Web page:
Industry: Uphold Brazil beef ban

Industry: Uphold Brazil beef ban

APHIS proposal to resume importation of Brazilian beef could put domestic producers at risk of FMD, says industry.

THE comment period has closed for a U.S. Department of Agriculture proposal to allow the importation of beef from several states in Brazil with a history of unresolved foot and mouth disease (FMD).

The rule, originally introduced in December, would permit beef imports from 14 states in Brazil. USDA's Animal & Plant Health Inspection Service (APHIS) extended the comment period deadline until April 22 so industry members could thoroughly review the implications of the rule.

According to USDA, the proposed regulation changes would allow imports of chilled or frozen beef while continuing to protect the U.S. from an introduction of FMD. However, concerns remain, stemming largely from whether Brazil is willing to put the protocols in place to ensure that FMD is not introduced into the U.S.

Collin Woodall, vice president of government affairs at the National Cattlemen's Beef Assn. (NCBA), said his group has undergone an extensive review process evaluating the APHIS proposal but still has many unanswered questions.

Many of the documents for the proposal are in Portuguese, which has added to the confusion. In addition, NCBA filed Freedom of Information Act requests with APHIS and the Food Safety & Inspection Service to better understand the reasoning in the rule process, but it said it has not received the documentation.

In its comments, NCBA asked APHIS to provide an additional 120 days to continue to examine the proposal and hopefully receive the documents it requested.

Woodall said NCBA also asked APHIS to completely withdraw the rule and do a more in-depth risk assessment and economic assessment, which he said did not seem thorough enough in its present form.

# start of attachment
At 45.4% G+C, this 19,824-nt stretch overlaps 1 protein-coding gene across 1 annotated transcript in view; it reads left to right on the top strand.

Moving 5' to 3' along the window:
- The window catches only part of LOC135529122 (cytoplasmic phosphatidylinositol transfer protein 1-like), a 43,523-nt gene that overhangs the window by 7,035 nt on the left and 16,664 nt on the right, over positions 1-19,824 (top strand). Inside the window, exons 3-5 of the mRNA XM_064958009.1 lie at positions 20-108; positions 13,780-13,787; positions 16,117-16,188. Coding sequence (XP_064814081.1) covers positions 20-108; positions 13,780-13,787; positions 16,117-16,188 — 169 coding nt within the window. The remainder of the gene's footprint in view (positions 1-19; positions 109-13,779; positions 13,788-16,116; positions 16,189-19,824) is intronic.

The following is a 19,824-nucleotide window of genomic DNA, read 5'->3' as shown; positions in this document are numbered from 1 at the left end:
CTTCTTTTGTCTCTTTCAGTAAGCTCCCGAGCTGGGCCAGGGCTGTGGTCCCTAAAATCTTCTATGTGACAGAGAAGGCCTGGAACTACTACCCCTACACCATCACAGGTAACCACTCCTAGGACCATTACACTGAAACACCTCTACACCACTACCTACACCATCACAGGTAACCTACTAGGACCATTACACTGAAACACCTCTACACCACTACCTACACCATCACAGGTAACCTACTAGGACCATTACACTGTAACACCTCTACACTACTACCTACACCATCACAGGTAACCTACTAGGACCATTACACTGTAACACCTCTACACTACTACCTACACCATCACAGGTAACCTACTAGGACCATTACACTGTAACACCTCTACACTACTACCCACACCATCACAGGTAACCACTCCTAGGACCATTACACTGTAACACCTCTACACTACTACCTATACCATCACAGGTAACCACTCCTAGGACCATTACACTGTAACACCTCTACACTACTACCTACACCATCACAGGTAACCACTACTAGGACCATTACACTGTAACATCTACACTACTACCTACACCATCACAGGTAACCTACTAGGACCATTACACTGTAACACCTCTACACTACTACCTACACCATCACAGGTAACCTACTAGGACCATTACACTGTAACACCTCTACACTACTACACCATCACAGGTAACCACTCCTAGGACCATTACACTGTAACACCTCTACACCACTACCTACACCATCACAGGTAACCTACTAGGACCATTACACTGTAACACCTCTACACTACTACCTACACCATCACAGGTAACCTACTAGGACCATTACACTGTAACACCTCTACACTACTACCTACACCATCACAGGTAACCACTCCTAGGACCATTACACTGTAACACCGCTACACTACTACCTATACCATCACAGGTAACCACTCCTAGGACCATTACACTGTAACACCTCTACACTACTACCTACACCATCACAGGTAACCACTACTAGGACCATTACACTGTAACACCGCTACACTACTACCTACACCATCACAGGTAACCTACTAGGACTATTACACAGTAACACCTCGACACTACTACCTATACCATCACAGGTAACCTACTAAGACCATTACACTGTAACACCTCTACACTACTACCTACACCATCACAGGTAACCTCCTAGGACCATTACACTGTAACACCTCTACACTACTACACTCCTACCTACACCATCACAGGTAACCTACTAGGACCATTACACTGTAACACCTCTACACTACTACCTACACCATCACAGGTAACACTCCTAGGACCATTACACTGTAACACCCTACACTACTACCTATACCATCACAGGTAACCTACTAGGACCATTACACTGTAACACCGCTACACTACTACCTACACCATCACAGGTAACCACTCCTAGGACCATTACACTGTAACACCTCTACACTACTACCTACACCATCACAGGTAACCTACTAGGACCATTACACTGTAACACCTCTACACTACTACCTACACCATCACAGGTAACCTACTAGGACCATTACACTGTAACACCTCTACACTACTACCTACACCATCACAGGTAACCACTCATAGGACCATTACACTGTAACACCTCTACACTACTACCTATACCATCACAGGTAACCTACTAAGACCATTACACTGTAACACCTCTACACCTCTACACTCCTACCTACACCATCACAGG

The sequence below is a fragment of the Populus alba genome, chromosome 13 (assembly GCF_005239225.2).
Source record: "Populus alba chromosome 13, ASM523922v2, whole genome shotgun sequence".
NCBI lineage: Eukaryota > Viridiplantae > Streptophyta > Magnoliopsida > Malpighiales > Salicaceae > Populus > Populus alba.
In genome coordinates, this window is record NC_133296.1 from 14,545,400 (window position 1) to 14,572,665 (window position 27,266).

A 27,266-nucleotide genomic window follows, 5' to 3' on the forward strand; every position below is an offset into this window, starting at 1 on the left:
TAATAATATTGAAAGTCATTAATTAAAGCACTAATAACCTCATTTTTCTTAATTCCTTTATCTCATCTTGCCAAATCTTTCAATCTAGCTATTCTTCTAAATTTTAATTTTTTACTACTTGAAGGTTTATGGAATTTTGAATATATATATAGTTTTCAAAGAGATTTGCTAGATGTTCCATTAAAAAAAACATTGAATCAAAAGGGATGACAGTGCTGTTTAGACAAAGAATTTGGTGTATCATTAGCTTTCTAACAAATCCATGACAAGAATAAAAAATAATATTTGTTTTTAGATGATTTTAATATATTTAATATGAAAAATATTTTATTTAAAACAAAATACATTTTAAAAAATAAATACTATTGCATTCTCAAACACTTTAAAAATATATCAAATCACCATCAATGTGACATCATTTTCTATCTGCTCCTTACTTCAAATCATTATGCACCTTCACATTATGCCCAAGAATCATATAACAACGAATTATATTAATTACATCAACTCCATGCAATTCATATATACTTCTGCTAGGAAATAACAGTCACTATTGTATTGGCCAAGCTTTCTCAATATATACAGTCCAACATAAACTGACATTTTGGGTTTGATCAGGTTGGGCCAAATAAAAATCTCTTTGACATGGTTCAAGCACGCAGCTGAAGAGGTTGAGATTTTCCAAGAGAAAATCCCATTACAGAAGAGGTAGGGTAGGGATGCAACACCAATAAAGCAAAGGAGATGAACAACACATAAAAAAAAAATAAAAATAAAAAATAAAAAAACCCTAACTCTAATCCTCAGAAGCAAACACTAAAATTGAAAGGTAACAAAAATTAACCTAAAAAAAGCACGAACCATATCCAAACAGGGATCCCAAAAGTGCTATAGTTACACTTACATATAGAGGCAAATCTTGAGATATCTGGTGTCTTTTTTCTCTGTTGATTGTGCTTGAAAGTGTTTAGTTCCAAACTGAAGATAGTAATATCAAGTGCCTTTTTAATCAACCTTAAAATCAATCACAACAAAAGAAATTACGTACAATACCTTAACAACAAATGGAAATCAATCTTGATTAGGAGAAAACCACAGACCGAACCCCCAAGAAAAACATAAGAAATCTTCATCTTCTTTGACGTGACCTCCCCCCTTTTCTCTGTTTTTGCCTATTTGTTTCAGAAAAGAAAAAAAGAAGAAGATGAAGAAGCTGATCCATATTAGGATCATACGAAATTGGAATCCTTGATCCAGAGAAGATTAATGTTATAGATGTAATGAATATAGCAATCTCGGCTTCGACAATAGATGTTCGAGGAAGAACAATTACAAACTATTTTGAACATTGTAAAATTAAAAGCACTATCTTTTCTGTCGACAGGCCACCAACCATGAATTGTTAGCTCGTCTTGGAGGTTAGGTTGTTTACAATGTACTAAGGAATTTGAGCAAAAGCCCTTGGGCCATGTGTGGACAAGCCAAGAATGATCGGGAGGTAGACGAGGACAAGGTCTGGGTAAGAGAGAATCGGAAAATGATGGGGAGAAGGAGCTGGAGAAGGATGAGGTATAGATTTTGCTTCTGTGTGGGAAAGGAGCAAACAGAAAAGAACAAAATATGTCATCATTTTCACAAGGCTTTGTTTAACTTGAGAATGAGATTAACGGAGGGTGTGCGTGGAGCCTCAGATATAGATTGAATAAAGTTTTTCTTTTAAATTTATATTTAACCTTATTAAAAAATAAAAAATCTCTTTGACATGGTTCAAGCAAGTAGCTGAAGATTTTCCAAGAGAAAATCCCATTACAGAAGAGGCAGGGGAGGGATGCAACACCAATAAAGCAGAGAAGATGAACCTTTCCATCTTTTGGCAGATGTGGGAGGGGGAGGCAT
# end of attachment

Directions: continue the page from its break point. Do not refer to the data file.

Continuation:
"We're not placing our domestic herd at risk just to get this rule across the goal line," Woodall said.

FMD is a devastating disease that can be spread via fresh and frozen products. Woodall said if the U.S. were to have a domestic case of FMD, it could cost $5 billion in lost beef exports due to market closures. In addition, the financial impact of depopulation that comes with trying to limit FMD exposure would cripple the industry and could result in losses of up to $50 billion.

The National Farmers Union (NFU) also voiced opposition to the rule and asked that the ban be maintained. The group's comments cited a 2002 study that found that if an epidemic similar to the FMD outbreak that occurred in the U.K. in 2001 were to strike the U.S., it would result in a loss of $14 billion in farm income (in 2002 U.S. dollars). This includes costs of animal quarantine and eradication, a ban on exports and reduced consumer confidence.

In addition, the disease could spread to any cloven-hoofed animals, endangering other domestic livestock like sheep or pigs as well as wild deer and antelope that form the basis of the U.S. hunting industry.

NFU said inconsistencies between animal health disclosures reported by APHIS and the World Organization for Animal Health (OIE) "erode our confidence in the safety of beef imports from countries with a history of FMD presence and a poor food safety record."

FDA recalled cooked and canned meat from Brazil on three occasions in 2010 due to drug contamination, NFU noted.

NFU's comments also said Brazil has not been able to prevent the spread of FMD across its borders from neighboring countries, and as recently as 2011, Paraguay reported two outbreaks of FMD within 250 miles of the border with Brazil.

The last case of FMD in the 14-state region under consideration for the APHIS rule occurred in 2001, and those states are considered "FMD free" by OIE.

Volume:86 Issue:17

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